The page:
Small tools, big challenges

Author Cutting Tool Engineering
April 01, 2016 - 10:30am

ANCA Greene Productive Times ChallengeCustomer requests for quicker delivery of microscale specials caused Tom Greene, owner of Greene Tool Systems Inc., Dayton, Ohio, to look for a grinder that could help the toolmaker meet that demand.

The technologies incorporated into the FX7 Linear tool and cutter grinder from ANCA Inc., Wixom, Mich., captured Greene’s attention at IMTS 2014. Already an owner of two larger ANCA machines, Greene said his business is under constant pressure from customers to meet tighter tolerances, and he was receiving a growing number of requests for small-diameter tools. 

Previously, the company couldn’t produce tools around 2mm to 3mm (0.079" to 0.118") in diameter, Greene said. Now, he added, thanks to the responsiveness of the linear drives and “everything else, we can do drills down to around 0.050" (1.27mm).”

The grinders’ LinX cylindrical linear motors have no mechanical moving parts, so there’s no loss of machine accuracy over time because of wear, ANCA reported. Being cylindrical, the motor is designed to be fully sealed and impervious to contaminants.

Greene said linear drive technology is “awesome because I don’t need chillers to chill the drives, and the machine’s ability to flute and give us good finishes is incredible.” The drives are “just excellent for a smaller machine. They’re accurate and they’re repeatable.” 

In addition, not needing a chiller reduces energy consumption and minimizes any change in the ambient temperature. “One of our challenges with lights-out manufacturing is the change in ambient temperature causing part size changes during loader runs,” Greene said. “It’s not a good day when half of a loader run is scrap because the temperature drastically changed in the plant during the off shift. ANCA’s linear drive system does not generate excessive heat.”

Tom Greene (left), owner of Greene Tool Systems, stands with Plant Manager Steve Mader in front of one of the toolmaker’s two ANCA FX7 Linear tool and cutter grinders.
Tom Greene (left), owner of Greene Tool Systems, stands with Plant Manager Steve Mader in front of one of the toolmaker’s two ANCA FX7 Linear tool and cutter grinders. Image courtesy ANCA.

The FX7 is a new design, and “I was convinced by Pat McCluskey, ANCA co-owner and designer of the FX Linear machines, that this is the wave of the future,” Greene said.

Although the FX7 Linear performs best when producing tools with diameters less than 12mm (0.47"), according to ANCA, it can grind tools up to 200mm (7.9").

Greene said the company previously bought big machines that cost $300,000 to $400,000 to run small tools. But after breaking down its mix of jobs, the shop realized it didn’t need to run a lot of the small tools on such large machines.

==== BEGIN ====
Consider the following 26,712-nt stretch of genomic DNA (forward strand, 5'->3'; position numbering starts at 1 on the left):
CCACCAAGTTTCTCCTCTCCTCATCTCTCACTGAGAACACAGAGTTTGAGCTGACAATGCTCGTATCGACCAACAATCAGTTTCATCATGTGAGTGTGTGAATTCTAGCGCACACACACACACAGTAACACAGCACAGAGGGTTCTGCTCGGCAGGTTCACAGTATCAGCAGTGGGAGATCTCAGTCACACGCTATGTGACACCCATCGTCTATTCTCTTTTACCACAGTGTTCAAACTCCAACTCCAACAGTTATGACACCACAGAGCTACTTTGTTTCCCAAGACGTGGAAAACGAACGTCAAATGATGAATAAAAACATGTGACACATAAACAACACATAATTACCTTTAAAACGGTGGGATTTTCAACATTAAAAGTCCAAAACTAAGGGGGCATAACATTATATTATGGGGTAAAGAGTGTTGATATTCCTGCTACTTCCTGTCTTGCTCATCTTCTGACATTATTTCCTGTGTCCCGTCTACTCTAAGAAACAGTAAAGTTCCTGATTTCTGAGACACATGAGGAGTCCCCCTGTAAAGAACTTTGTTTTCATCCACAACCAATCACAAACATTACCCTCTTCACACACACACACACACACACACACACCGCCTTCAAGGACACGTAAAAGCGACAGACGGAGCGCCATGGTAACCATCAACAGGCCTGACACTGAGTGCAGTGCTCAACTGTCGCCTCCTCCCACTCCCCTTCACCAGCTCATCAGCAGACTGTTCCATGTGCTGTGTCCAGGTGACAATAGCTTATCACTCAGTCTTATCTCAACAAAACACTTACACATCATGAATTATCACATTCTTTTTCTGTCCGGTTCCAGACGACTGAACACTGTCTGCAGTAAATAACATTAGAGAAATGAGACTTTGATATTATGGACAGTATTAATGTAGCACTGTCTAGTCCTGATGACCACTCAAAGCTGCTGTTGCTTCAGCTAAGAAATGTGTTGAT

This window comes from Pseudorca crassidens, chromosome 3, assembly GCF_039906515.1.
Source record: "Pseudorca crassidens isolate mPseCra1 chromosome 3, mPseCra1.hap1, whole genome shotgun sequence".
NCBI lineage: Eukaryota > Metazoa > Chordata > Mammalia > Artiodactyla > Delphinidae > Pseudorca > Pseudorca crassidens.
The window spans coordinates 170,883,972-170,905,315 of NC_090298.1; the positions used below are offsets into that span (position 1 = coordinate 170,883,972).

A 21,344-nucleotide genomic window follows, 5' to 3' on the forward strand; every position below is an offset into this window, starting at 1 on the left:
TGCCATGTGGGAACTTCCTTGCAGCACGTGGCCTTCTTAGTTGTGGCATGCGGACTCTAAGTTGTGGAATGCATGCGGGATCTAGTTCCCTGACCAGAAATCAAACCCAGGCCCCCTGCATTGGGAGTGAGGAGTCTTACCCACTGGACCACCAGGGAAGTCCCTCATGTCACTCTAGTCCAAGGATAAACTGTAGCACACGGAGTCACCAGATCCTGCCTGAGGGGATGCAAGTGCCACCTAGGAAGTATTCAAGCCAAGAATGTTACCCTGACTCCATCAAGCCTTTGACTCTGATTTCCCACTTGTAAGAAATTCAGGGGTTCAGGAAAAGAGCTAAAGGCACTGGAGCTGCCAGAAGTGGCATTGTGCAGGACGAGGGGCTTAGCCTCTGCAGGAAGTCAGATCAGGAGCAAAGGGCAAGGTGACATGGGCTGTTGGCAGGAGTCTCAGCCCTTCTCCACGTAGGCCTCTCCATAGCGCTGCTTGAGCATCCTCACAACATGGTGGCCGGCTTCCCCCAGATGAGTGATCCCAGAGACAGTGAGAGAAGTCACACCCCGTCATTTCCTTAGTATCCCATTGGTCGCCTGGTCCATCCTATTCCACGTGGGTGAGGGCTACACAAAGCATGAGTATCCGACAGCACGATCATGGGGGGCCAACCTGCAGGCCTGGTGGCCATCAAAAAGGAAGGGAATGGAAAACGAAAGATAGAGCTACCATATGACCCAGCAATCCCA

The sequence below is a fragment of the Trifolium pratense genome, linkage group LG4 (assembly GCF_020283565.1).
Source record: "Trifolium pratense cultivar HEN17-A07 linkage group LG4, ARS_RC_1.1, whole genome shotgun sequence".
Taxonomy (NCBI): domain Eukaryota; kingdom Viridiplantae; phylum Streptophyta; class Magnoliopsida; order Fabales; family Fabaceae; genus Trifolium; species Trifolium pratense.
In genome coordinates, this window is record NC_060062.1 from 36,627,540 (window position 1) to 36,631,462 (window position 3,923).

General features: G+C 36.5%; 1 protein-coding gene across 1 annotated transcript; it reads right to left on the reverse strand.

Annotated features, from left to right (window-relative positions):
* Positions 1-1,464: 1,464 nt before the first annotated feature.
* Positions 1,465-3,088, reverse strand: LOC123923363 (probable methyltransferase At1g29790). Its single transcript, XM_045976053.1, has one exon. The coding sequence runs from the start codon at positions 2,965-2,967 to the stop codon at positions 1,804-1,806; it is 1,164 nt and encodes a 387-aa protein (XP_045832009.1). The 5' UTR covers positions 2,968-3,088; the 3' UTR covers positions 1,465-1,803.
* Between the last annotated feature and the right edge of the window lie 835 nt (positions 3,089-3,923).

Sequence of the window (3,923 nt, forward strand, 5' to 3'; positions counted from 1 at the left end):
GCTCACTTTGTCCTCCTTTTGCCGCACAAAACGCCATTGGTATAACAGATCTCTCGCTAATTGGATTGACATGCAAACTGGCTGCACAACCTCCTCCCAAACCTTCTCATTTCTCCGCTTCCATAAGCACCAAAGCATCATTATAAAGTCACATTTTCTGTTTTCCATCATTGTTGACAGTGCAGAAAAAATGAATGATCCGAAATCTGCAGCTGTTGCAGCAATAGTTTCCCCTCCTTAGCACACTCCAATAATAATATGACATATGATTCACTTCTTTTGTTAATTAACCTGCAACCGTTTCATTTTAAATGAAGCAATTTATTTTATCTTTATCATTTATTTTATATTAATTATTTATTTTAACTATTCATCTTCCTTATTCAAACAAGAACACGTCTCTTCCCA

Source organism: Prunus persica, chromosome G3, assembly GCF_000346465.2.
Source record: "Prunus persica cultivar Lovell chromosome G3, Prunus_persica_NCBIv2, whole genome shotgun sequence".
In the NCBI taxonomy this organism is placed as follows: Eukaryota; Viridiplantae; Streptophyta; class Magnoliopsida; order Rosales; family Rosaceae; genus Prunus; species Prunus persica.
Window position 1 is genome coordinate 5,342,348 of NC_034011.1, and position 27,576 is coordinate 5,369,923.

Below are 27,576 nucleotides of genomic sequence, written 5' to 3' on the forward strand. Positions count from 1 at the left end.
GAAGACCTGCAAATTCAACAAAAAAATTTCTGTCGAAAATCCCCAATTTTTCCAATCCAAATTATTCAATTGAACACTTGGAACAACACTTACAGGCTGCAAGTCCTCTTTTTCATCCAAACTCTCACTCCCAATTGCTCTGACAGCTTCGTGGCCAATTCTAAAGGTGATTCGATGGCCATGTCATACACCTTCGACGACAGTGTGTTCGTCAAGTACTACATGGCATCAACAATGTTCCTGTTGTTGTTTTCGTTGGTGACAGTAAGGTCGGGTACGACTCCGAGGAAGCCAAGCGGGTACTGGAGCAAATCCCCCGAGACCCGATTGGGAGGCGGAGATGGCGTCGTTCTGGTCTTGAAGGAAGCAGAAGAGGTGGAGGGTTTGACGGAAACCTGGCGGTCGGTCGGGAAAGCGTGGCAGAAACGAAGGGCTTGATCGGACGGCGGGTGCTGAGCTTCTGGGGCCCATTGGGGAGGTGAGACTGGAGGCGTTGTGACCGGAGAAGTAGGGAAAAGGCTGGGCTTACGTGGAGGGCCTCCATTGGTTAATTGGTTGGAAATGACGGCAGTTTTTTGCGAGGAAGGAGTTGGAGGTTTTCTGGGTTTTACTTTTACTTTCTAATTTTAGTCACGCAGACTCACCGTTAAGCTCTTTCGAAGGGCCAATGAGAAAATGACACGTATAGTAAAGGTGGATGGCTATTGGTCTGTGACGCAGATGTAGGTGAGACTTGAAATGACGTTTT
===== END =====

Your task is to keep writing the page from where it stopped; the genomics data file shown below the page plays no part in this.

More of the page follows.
“We found that there was a good market for small, precision tools in our area, so we bought two of the new FX7 Linear machines and filled them up right away,” Greene said. He also expects the grinders will help cut down the long lead times customers experience when tools are produced on some of his other machines. 

“When you manufacture a cutting tool, at the end of the day, it’s all about how fast you can get the first good part inspected,” he said. “Our run sizes can go anywhere from six to 300 parts, but a lot of it is low runs, so we pay particular attention to setup time.”

Greene said all four of the shop’s ANCA machines make the setup of parts, grinding wheels and chucks go a lot faster than on the company’s other-brand machines. But he’s especially pleased with the built-in, six-wheel robotic wheel changer and part loader on the FX7 Linear machines, because they allow Greene Tool to break into a run, pick up another set of wheels to run a small number of tools and quickly get back into production on the previous run.

“Normally, when you take a grinding wheel out of a machine, set it on the bench and then put it back into the machine, you can’t count on it being exactly the same,” he said. “But if we have six wheels for most of our parts already sitting in the machine, we don’t have to play with offsets, because we know exactly where the grinding points on the wheel are.” 

This gives more production flexibility during the day, and, at night, the grinders can run lights out—all of which helps keep costs down.

“A lot of times, small endmills and other microtools are relatively inexpensive, and with a smaller, less-expensive machine that’s very accurate, it helps us stay competitive with the world market,” Greene said.

Related Glossary Terms

  • grinding


    Machining operation in which material is removed from the workpiece by a powered abrasive wheel, stone, belt, paste, sheet, compound, slurry, etc. Takes various forms: surface grinding (creates flat and/or squared surfaces); cylindrical grinding (for external cylindrical and tapered shapes, fillets, undercuts, etc.); centerless grinding; chamfering; thread and form grinding; tool and cutter grinding; offhand grinding; lapping and polishing (grinding with extremely fine grits to create ultrasmooth surfaces); honing; and disc grinding.

  • grinding wheel

    grinding wheel

    Wheel formed from abrasive material mixed in a suitable matrix. Takes a variety of shapes but falls into two basic categories: one that cuts on its periphery, as in reciprocating grinding, and one that cuts on its side or face, as in tool and cutter grinding.